E. coli-Tainted Tri-Tip to Blame in Forest Ranch OutbreakOct 7, 2008 | Parker Waichman LLP Health officials who suspected tainted tri-tip sickened at least 27 people in California this past September report that E. coli bacteria found on frozen leftover meat perfectly matches the bacteria found in stool samples taken from several people who became ill, said Dr. Mark Lundberg, Butte County health officer. Lundberg said it remains unclear how the meat became contaminated.
It seems that the outbreak originated from a fundraiser held in Forest Ranch on September 6 that was to benefit the volunteer fire department there. Lundberg initially reported that four people who attended the event became so seriously ill following the event that hosted 300-400 people that they required hospitalization. Health officials have long suspected that tri-tip served at the fundraiser was contaminated with E. coli bacteria.
Health officials learned that the sickness was caused by the dangerous strain of E. coli bacteria called E. coli 0157:H7. E. coli strain O157:H7 is an extremely virulent, contagious, and sometimes fatal strain and is typically spread when a person fails to properly wash his or her hands and then handles food. Once the food is eaten, the bacteria take hold. E. coli are a group of bacteria found in animal intestines and feces. Some strains are necessary for digestion; some are harmful, even deadly, such as strain O157:H7, which is generally found to be the culprit in E. coli-related food-borne illness outbreaks and has been confirmed to be to blame in the confirmed cases in this outbreak. This E. coli strain is in a group called Verocytotoxigenic E. coli (VTEC) linked to food poisoning. VTECs are very serious and can cause fatal blood poisoning, cystitis, deadly septicemia, and death.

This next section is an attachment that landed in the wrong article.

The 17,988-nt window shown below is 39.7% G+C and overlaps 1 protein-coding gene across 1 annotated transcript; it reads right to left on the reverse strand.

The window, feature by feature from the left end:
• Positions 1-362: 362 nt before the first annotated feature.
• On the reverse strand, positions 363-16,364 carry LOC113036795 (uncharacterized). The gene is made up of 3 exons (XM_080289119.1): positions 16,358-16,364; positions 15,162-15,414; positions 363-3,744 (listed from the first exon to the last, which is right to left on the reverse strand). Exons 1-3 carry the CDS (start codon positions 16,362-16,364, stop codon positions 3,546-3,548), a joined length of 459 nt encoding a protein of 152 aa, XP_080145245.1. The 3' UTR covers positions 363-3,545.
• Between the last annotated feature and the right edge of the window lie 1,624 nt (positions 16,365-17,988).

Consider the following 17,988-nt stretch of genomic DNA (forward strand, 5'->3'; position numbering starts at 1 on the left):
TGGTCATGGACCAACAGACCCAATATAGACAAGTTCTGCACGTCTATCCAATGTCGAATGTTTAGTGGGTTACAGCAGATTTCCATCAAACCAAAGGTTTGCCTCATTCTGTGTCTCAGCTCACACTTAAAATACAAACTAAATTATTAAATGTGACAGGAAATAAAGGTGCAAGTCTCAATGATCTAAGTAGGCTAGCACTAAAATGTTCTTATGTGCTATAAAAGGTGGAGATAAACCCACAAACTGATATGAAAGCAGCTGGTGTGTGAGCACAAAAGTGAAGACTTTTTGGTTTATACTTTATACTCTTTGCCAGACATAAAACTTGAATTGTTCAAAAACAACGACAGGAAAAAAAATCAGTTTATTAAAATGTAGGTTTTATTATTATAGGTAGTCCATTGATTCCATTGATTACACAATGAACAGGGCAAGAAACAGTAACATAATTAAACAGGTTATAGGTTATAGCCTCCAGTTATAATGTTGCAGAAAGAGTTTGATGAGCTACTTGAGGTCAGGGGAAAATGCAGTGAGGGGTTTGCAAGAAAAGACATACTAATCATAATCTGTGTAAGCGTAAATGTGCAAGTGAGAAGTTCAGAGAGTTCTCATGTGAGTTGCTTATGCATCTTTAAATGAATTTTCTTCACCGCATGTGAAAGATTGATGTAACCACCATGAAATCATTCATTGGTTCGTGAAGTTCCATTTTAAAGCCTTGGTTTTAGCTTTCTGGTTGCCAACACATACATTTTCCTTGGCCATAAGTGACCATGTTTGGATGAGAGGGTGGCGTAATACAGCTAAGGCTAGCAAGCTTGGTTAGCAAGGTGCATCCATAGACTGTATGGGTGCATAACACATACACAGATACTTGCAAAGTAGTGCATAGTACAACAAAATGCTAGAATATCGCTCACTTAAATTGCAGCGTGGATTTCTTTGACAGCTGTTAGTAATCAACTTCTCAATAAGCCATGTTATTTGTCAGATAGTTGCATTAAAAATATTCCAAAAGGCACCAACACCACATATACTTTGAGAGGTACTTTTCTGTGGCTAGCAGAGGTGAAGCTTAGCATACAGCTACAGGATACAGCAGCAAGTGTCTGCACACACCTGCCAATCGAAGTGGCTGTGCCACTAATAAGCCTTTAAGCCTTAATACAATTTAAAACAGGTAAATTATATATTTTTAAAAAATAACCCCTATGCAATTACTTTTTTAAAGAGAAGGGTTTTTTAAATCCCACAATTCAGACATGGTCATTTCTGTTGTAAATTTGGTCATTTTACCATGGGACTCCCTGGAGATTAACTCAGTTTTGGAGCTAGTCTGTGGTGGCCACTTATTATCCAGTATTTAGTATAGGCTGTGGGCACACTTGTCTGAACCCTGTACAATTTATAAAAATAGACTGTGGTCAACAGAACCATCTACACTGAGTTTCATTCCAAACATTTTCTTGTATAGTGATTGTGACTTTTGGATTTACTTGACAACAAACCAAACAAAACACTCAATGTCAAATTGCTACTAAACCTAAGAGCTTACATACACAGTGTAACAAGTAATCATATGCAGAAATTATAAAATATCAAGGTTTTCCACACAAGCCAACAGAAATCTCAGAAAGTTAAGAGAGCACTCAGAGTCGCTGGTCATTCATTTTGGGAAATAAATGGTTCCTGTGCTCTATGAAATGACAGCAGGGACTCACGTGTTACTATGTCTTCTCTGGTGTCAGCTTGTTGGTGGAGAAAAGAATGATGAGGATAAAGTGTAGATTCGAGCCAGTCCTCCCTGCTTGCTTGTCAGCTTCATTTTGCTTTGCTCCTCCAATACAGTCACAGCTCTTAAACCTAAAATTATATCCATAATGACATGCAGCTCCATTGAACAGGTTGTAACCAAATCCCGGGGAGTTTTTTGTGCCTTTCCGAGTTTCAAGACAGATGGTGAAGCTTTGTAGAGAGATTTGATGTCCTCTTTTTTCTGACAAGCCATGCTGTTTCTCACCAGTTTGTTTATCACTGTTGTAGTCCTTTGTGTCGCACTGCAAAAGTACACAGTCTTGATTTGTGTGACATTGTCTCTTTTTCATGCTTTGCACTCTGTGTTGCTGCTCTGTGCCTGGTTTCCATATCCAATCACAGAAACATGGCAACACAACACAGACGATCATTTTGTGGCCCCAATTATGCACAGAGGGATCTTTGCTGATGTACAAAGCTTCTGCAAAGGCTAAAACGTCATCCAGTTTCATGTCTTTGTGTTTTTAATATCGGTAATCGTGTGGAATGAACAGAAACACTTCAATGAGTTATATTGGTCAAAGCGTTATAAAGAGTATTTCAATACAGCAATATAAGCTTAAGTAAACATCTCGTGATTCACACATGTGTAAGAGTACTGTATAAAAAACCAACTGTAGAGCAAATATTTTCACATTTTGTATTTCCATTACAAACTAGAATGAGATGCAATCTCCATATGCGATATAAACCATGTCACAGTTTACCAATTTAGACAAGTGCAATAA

In the US, E. coli is the leading cause of food-borne illness, accounting for about 73,000 infections and 61 deaths; last year, over 22 million pounds of beef and vegetables were recalled due to E. coli outbreaks. And, now, there is growing concern in the scientific community—not just because of the seeming prevalence of all manner of food borne illnesses—because instances of drug resistant E. coli are being reported world-wide and are similar in path to a mutated staph called MRSA, Methicillin-resistant Staphylococcus aureus that, when not treated early, is resistant to all but the one antibiotic of last resort.
It was as a result of the interviews with people who attended the event that led officials to conclude that it was the tri-tip that was contaminated and sickened event attendees. Subsequent tests confirmed the link, said Lundberg who added that it remains unclear how the cooked meat became contaminated. Food preparers at the event had the right equipment and, according to interviews, seemed to do everything right, he said, but clearly something went wrong. When large amounts of food are prepared there is the potential for contamination, he said. It's possible that the cooked tri-tip came into contact with juices from the raw meat. Or possibly, he added, that someone who might have helped prepare the food was sick and did not properly wash his or her hands before handling the food.